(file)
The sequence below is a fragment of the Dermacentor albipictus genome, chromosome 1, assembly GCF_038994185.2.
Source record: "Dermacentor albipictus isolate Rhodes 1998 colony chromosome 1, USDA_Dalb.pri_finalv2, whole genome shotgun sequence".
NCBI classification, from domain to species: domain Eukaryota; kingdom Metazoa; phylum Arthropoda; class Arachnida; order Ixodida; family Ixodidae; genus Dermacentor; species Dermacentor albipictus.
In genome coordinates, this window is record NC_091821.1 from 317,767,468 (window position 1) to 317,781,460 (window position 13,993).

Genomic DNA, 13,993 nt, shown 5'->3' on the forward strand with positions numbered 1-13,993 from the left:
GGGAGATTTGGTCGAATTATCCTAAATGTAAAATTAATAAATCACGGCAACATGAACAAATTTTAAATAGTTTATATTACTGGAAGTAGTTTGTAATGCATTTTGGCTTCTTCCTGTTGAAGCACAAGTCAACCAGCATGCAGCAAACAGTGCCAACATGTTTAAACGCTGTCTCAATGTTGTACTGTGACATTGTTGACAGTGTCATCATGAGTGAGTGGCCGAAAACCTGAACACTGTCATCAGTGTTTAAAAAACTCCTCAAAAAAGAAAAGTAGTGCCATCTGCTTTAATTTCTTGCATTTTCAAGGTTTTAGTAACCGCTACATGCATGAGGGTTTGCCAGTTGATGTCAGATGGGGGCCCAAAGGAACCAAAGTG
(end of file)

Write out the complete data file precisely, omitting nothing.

The sequence below is a fragment of the Dermacentor albipictus genome, chromosome 1, assembly GCF_038994185.2.
Source record: "Dermacentor albipictus isolate Rhodes 1998 colony chromosome 1, USDA_Dalb.pri_finalv2, whole genome shotgun sequence".
NCBI classification, from domain to species: domain Eukaryota; kingdom Metazoa; phylum Arthropoda; class Arachnida; order Ixodida; family Ixodidae; genus Dermacentor; species Dermacentor albipictus.
In genome coordinates, this window is record NC_091821.1 from 317,767,468 (window position 1) to 317,781,460 (window position 13,993).

Genomic DNA, 13,993 nt, shown 5'->3' on the forward strand with positions numbered 1-13,993 from the left:
GGGAGATTTGGTCGAATTATCCTAAATGTAAAATTAATAAATCACGGCAACATGAACAAATTTTAAATAGTTTATATTACTGGAAGTAGTTTGTAATGCATTTTGGCTTCTTCCTGTTGAAGCACAAGTCAACCAGCATGCAGCAAACAGTGCCAACATGTTTAAACGCTGTCTCAATGTTGTACTGTGACATTGTTGACAGTGTCATCATGAGTGAGTGGCCGAAAACCTGAACACTGTCATCAGTGTTTAAAAAACTCCTCAAAAAAGAAAAGTAGTGCCATCTGCTTTAATTTCTTGCATTTTCAAGGTTTTAGTAACCGCTACATGCATGAGGGTTTGCCAGTTGATGTCAGATGGGGGCCCAAAGGAACCAAAGTG